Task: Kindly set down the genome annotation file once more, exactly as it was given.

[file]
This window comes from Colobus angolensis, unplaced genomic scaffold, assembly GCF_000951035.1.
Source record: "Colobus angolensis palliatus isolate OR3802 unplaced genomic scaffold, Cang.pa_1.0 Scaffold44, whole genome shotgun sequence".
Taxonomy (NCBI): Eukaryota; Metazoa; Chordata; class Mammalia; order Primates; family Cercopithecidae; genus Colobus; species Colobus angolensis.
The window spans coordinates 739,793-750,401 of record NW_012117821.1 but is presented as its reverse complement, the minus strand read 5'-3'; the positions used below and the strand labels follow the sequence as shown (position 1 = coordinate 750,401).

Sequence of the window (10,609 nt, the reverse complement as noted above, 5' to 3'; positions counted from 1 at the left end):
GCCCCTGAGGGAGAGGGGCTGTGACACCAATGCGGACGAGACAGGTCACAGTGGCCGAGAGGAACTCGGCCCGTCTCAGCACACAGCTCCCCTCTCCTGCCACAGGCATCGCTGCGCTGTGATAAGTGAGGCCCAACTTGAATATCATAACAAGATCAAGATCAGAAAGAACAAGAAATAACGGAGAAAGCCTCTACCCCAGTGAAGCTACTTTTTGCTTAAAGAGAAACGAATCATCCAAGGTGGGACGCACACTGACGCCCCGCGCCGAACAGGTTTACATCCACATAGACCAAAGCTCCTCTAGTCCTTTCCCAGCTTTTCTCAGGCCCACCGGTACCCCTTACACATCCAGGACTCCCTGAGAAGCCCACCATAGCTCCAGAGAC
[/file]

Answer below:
This window comes from Colobus angolensis, unplaced genomic scaffold, assembly GCF_000951035.1.
Source record: "Colobus angolensis palliatus isolate OR3802 unplaced genomic scaffold, Cang.pa_1.0 Scaffold44, whole genome shotgun sequence".
Taxonomy (NCBI): Eukaryota; Metazoa; Chordata; class Mammalia; order Primates; family Cercopithecidae; genus Colobus; species Colobus angolensis.
The window spans coordinates 739,793-750,401 of record NW_012117821.1 but is presented as its reverse complement, the minus strand read 5'-3'; the positions used below and the strand labels follow the sequence as shown (position 1 = coordinate 750,401).

Sequence of the window (10,609 nt, the reverse complement as noted above, 5' to 3'; positions counted from 1 at the left end):
GCCCCTGAGGGAGAGGGGCTGTGACACCAATGCGGACGAGACAGGTCACAGTGGCCGAGAGGAACTCGGCCCGTCTCAGCACACAGCTCCCCTCTCCTGCCACAGGCATCGCTGCGCTGTGATAAGTGAGGCCCAACTTGAATATCATAACAAGATCAAGATCAGAAAGAACAAGAAATAACGGAGAAAGCCTCTACCCCAGTGAAGCTACTTTTTGCTTAAAGAGAAACGAATCATCCAAGGTGGGACGCACACTGACGCCCCGCGCCGAACAGGTTTACATCCACATAGACCAAAGCTCCTCTAGTCCTTTCCCAGCTTTTCTCAGGCCCACCGGTACCCCTTACACATCCAGGACTCCCTGAGAAGCCCACCATAGCTCCAGAGAC